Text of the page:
Mocking my gingerbread woman! 

My gingerbread woman is sad because someone took a bite out of her head!

As Bela and I focused our attention on rolling the dough and creating the various cookies S. Gerri watched the cookies in the oven. Perhaps S. Gerri's job was the most tedious. She was in-charge of supervising afterall. Okay, freeze! Just because I said S. Gerri was supervising does not mean I was implying she was supervising us...but you may think as you wish. It was our impression that S. Gerri was having just as fun of time watching us decorate the cookies as it would have been if she would have been creating them herself. See S. Gerri below (on left) with a sheet full of cookies! 

Even though we only made a half of batch of the sugar cookies it seemed like Bela and I were icing cookies for half of the day. S. Gerri says it was taking us longer because we were being so creative and tedious with our work. Despite how long it took, it was fun and I suppose that is all that really matters. As an artist I find it hard to help myself when I am given the chance to express myself through art, despite the medium. 

Before we began to ice the cookies we had to decide on the colors we would ice the cookies in. Besides the traditional Christmas colors-- green and red-- I said we needed to make blue. Why you ask? Blue is my favorite color. Enough said! We also made yellow icing--for the stars-- we ended up using all of the colors in a variety of ways. We did not keep to the traditional purpose of the colors. Who is traditional nowadays anyway? Me?!?! Come on, nah, not all of time.  
A selection of our finished product!

Even though S. Marita was off doing her own thing while S. Gerri, Bela and I were being creative in the kitchen, she would pop in from time to time to check on our progress, or to taste one of our freshly baked cookies. She was probably also curious to why we were making so much racket, I mean laughter, coming from the kitchen as we were (cough, cough) working! At one point or another when S. Marita came into the kitchen Bela stopped rolling the last bit of cookie dough and the two posed for this amazing photograph (on left). 
Better watch out, Bela has a rolling pin and she knows how to use it! 
Despite my feelings of being dysfunctional as my room is not completely put together, YET, I feel we are making progress as a newly forming community. This is very promising. Community building takes time this I know. I am still new to living in community but since this is the second community I have lived in I do have an idea of what community living is like. Perhaps this will be an advantage to me to adjust quicker! My year and a half maybe nothing compared to S. Marita and S. Gerri's community experience but this new community will allow me new adventures. My hope is that this is just the beginning.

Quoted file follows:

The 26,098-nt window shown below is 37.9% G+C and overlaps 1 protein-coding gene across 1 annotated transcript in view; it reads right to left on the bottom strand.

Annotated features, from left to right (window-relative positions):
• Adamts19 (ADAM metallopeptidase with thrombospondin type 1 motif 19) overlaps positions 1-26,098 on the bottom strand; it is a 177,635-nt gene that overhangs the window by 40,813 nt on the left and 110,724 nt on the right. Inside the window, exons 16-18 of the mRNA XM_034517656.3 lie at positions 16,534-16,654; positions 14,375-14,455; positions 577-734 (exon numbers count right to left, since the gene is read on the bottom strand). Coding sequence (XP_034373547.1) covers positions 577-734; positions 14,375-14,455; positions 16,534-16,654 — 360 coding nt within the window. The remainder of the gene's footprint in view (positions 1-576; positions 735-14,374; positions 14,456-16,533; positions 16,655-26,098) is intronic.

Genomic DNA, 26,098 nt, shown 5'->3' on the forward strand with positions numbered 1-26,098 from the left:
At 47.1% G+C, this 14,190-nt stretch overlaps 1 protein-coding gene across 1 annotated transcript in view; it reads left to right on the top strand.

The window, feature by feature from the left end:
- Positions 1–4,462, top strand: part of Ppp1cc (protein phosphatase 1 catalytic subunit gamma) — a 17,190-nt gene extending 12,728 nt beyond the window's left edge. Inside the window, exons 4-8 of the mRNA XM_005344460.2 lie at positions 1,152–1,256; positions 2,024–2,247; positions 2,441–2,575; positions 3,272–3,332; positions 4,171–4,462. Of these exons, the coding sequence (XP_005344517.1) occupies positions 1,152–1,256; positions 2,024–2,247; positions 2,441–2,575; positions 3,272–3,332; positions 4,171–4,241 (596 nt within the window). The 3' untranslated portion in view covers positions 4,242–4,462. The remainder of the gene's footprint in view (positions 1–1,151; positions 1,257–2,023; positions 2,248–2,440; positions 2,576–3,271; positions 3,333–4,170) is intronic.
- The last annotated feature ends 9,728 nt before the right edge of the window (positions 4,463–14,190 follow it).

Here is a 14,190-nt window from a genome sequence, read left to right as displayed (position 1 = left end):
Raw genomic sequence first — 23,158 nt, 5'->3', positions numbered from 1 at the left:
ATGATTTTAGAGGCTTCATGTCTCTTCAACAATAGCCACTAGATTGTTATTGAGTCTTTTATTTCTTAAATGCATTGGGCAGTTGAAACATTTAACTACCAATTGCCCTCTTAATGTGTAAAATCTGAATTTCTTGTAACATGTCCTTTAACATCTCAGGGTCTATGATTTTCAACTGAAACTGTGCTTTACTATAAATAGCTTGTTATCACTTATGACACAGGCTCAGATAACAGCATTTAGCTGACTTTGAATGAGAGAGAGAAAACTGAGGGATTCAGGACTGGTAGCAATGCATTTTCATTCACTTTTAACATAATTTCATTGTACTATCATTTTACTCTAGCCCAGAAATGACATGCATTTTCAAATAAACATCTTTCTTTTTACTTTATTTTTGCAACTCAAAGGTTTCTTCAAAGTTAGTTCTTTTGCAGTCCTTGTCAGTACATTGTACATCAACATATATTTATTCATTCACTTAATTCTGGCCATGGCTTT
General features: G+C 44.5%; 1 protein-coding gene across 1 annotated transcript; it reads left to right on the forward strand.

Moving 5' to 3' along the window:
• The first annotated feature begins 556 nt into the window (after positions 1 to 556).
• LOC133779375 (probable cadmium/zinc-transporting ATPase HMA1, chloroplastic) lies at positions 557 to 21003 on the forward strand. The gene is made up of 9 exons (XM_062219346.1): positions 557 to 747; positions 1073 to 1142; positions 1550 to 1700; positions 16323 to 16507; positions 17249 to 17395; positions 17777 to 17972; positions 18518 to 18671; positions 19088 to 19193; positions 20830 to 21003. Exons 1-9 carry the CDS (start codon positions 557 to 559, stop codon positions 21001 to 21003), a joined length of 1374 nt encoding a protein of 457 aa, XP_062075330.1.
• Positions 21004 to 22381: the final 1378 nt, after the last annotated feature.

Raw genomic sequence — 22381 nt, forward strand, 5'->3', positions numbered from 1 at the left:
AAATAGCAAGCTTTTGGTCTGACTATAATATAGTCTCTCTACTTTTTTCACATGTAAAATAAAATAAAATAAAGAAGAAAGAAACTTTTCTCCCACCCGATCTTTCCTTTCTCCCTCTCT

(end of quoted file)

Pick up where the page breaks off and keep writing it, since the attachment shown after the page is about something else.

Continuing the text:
***All material and photographs are used with permission.*** 

Sunday, December 1, 2013

Stick Together: God Will Provide

It has only been a couple of days since we learned that our parish (Church) building burned down. I have always believed that Sacred Hearts Catholic Church has been my second home and the parishioners have been my extended family. I come from a broken family. My biological parents to my knowledge do not practice any faith tradition. To be honest I do not even know if they call themselves Christian. Since my childhood the parishioners at Sacred Hearts Church have greeted me with open arms and hearts before I even became a member through Baptism (I was nine-years-old). 

 I do not know about you but every time I awake I think I am dreaming. It does not seem possible that my second home, my parish burned down on Thanksgiving Day. I ask myself did this really happen? Or I say, certainly our Church is still there but then I tell myself, wake up Katie. The harsh reality is we are not dreaming, our building really did burn, our Church BUILDING is gone. When I received a phone call from one of my Church mothers I was devastated. I really thought I was dreaming. It was not until I was driving down State Route 42 until I realized that this was really happening. I cried. I was upset, frankly I was mad. My first instinct was to revert to my childhood ways and ask why would God let this happen? All of these thoughts were running through my mind. Then I realized that I was being selfish. I was thinking about how I received all of my Sacraments in this building: Baptism, First Reconciliation, First Holy Communion and Confirmation. Then I flashed forward ten years. I thought how I would not be able to celebrate my final vows profession with my parish family in my beloved Church and how could I do this because it is gone. Yet again I realized I reverted back to being a child and I cried.

After all of these thoughts, tears, and my initial shock, I finally came to my senses. I realized that I was crying over a building, a place that felt like a home.I was missing the most important piece, the building is a thing, not a person. The church building itself does not make or brake our Church. The Church building is just a bunch of materials. In hindsight, Thanksgiving Day was not a complete disaster. I really do have something to be thankful for. One, no one was hurt. Two, I still have my parish family. Three, I can be hopeful for the future, as we are expecting to rebuild. Despite this tragedy we are facing I believe we have the will power to move on and become bigger, better and stronger because of it.